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Former British Army chief criticises government’s plan to deport migrants to Rwanda

In an unexpected critique, General Sir Richard Dannatt, former head of the British Army, has publicly denounced the UK government’s contentious policy to deport migrants arriving on small boats to Rwanda. Labeling the initiative as misguided, Dannatt’s intervention has injected a significant military perspective into an already heated debate.

The Shadow of Rwanda’s Past

Speaking to The Independent, General Dannatt expressed his reservations about the suitability of Rwanda as a destination for asylum seekers. He emphasized Rwanda’s “dark history,” referring to the 1994 genocide that still casts a long shadow over the country. Rwanda is “not the kind of country to which people fleeing conflicts should be sent,” Dannatt argued, highlighting the nation’s ongoing struggles with political stability and human rights.

The general, who visited Rwanda as chief of the general staff in 2009, currently participates in the all-party parliamentary group on war crimes. This role gives him insights into the complexities of Rwanda’s post-genocide reconciliation and governance issues.

Political Repercussions of the Policy

General Dannatt’s criticism extends beyond ethical concerns, touching on the political implications for Prime Minister Rishi Sunak’s government. Home Secretary Suella Braverman, who has championed the policy, was specifically called out by Dannatt for “continuing to run down the remaining political capital” of the administration with this “unpopular” policy.

The plan, according to Braverman, aims to deter illegal migration by imposing strict consequences on those arriving via unauthorized routes, such as small boats across the English Channel. However, Dannatt and other critics argue that the approach is not only inhumane but also potentially damaging to the UK’s international reputation.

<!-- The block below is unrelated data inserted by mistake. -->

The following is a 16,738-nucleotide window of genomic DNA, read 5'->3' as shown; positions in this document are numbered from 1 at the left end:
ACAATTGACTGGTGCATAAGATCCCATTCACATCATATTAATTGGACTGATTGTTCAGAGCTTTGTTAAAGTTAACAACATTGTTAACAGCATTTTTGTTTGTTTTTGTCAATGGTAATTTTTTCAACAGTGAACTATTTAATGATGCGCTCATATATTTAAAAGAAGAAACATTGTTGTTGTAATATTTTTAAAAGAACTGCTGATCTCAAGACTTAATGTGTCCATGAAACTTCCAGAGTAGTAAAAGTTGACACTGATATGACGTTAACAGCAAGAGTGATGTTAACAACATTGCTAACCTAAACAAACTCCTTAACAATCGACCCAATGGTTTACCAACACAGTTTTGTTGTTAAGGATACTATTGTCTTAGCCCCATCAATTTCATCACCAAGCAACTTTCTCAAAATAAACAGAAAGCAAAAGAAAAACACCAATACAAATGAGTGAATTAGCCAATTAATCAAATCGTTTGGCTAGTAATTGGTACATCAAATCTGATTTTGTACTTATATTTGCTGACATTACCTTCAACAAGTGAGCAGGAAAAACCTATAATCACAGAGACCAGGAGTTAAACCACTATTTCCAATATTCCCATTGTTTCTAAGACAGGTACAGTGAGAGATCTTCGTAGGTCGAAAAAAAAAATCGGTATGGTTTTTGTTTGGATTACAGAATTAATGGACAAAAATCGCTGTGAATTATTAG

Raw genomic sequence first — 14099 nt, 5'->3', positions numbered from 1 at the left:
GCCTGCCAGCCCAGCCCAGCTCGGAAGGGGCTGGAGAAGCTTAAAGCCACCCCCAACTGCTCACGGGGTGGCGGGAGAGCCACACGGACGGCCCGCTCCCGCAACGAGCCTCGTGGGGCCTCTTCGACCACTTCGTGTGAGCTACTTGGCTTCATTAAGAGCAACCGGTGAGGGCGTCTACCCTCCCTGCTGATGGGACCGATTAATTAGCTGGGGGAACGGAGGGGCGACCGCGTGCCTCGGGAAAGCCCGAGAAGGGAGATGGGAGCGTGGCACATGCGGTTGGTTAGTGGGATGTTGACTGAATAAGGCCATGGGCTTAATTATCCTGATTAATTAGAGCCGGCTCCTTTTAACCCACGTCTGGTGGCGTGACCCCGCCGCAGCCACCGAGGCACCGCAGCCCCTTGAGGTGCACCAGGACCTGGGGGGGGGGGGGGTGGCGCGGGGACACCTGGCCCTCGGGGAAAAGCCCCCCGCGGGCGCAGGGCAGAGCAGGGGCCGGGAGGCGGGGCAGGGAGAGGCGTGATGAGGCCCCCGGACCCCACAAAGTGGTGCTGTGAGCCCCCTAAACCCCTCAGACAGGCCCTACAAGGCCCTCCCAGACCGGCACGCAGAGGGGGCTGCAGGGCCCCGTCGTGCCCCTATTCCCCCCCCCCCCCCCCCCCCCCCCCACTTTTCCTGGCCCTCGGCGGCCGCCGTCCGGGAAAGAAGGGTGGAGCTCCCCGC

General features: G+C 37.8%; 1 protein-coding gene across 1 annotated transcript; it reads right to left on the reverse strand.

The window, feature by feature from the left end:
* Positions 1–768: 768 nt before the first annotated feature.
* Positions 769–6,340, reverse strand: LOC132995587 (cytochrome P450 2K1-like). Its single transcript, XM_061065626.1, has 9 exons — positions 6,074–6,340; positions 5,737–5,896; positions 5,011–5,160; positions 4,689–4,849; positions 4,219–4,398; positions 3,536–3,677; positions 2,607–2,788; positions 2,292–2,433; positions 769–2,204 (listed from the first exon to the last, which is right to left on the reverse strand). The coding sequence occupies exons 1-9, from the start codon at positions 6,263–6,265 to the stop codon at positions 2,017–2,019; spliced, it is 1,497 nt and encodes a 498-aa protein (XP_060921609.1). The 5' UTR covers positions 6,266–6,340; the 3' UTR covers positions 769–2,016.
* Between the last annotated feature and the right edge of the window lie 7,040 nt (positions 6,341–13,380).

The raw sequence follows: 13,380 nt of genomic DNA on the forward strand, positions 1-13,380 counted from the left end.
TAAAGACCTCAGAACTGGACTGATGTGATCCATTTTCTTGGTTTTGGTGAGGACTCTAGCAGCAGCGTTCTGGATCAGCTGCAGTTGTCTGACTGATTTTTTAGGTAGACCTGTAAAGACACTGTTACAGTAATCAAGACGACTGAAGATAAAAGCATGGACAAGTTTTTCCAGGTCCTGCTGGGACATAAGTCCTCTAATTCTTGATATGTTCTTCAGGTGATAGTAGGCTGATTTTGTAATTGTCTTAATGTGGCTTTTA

Voices from Within the Conservative Party

The policy has not only drawn criticism from military figures but also from within the Conservative Party itself. Former Deputy Prime Minister Michael Heseltine described the rhetoric surrounding the policy as “nasty,” and former Prime Minister Theresa May has called the government’s approach a “slap in the face” for those concerned with the plight of modern slavery victims. This intra-party dissent highlights the broader unease and division the policy has spurred among long-standing members of the party.

Legal and Ethical Questions

The plan’s legality and its alignment with international refugee protections have been questioned, with legal challenges already mounting. Critics point to incidents where asylum seekers were deported to Rwanda, only to face further displacement, as evidence of the policy’s flaws. The UK courts are still assessing whether these actions violate international law, specifically the UN Refugee Convention.


As the debate over the UK’s Rwanda policy unfolds, it becomes clear that the issue is more than a matter of border control; it touches on fundamental questions about human rights, international responsibility, and national identity. With high-profile figures like General Dannatt speaking out, the controversy is likely to intensify, testing the resolve of the government and the unity of the Conservative Party.

As Dr Iain Overton, of Action on Armed Violence, says of the issue: “The UK’s plan to deport asylum seekers to Rwanda raises profound ethical and legal questions. By outsourcing our responsibilities to nations grappling with their own complex histories, we risk not only the welfare of these individuals but also the integrity of our commitments under international law. We must ask ourselves whether this approach truly aligns with the values we aspire to uphold as a nation.”